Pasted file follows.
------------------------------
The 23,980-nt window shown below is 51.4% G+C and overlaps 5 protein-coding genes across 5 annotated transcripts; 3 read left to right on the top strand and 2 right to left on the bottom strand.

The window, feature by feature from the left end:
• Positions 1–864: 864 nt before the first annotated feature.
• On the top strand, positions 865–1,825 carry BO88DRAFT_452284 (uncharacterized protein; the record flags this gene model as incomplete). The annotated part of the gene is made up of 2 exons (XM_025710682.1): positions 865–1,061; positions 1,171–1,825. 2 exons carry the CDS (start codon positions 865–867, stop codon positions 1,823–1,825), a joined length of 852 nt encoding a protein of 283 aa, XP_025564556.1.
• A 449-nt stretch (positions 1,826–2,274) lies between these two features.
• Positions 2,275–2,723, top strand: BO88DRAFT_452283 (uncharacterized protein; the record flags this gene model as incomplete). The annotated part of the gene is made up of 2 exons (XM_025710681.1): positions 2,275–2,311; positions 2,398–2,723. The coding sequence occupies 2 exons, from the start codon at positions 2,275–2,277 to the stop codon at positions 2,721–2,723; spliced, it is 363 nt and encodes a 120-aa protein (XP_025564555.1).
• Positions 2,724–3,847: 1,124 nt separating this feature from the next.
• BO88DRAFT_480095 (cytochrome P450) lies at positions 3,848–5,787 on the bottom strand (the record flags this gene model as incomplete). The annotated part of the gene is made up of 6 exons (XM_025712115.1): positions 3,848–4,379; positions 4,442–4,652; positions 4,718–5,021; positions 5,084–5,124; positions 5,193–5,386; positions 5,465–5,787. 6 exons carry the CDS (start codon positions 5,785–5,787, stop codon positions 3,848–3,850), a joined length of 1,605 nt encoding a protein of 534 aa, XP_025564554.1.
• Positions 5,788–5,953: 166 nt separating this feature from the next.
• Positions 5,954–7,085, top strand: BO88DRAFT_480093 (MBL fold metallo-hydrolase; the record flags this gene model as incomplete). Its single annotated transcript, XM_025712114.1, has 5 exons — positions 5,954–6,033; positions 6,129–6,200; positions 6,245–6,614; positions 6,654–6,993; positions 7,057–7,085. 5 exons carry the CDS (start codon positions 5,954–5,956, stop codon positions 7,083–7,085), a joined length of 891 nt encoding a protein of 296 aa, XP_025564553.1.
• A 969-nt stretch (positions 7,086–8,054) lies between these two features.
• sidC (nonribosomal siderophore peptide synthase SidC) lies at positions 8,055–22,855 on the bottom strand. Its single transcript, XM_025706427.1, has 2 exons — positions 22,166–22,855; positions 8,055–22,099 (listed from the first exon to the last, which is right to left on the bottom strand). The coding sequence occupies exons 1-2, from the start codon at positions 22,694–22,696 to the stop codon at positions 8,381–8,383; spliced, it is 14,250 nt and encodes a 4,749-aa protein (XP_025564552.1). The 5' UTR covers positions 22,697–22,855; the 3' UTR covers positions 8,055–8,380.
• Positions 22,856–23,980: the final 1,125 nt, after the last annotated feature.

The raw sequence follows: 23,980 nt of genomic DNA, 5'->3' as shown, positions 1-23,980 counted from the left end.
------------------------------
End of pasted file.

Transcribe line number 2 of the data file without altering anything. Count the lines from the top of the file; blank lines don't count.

The window, feature by feature from the left end: